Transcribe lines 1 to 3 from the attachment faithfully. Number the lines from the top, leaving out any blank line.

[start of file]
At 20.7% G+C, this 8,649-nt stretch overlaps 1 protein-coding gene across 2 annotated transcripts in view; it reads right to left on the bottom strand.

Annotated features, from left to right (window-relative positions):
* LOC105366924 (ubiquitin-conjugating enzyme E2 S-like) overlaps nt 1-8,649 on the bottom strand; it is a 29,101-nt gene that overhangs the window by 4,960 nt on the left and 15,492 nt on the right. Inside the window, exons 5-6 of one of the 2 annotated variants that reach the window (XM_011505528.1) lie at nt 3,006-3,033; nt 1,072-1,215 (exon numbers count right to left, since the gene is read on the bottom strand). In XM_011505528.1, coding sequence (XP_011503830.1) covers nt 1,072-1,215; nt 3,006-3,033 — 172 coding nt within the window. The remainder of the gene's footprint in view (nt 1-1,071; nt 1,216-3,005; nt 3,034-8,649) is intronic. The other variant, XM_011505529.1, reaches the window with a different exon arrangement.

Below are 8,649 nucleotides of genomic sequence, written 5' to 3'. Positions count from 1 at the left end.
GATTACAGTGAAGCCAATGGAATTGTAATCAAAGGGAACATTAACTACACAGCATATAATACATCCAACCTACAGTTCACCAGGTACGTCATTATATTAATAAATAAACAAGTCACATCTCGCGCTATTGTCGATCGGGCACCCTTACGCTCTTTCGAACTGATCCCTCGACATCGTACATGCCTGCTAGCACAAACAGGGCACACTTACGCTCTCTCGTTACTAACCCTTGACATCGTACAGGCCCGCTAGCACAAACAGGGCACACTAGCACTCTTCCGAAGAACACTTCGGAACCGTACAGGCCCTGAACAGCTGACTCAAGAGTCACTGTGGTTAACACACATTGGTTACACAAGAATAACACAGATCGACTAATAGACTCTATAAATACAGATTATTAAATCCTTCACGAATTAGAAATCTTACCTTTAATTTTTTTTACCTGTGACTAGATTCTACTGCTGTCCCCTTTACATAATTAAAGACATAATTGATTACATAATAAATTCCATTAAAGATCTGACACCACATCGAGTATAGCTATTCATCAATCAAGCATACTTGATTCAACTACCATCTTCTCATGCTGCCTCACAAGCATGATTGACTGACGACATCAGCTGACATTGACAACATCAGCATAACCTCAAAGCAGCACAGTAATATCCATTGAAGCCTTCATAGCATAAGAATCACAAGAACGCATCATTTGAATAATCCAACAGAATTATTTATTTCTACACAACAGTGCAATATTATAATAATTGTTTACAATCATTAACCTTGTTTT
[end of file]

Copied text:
At 20.7% G+C, this 8,649-nt stretch overlaps 1 protein-coding gene across 2 annotated transcripts in view; it reads right to left on the bottom strand.

Annotated features, from left to right (window-relative positions):
* LOC105366924 (ubiquitin-conjugating enzyme E2 S-like) overlaps nt 1-8,649 on the bottom strand; it is a 29,101-nt gene that overhangs the window by 4,960 nt on the left and 15,492 nt on the right. Inside the window, exons 5-6 of one of the 2 annotated variants that reach the window (XM_011505528.1) lie at nt 3,006-3,033; nt 1,072-1,215 (exon numbers count right to left, since the gene is read on the bottom strand). In XM_011505528.1, coding sequence (XP_011503830.1) covers nt 1,072-1,215; nt 3,006-3,033 — 172 coding nt within the window. The remainder of the gene's footprint in view (nt 1-1,071; nt 1,216-3,005; nt 3,034-8,649) is intronic. The other variant, XM_011505529.1, reaches the window with a different exon arrangement.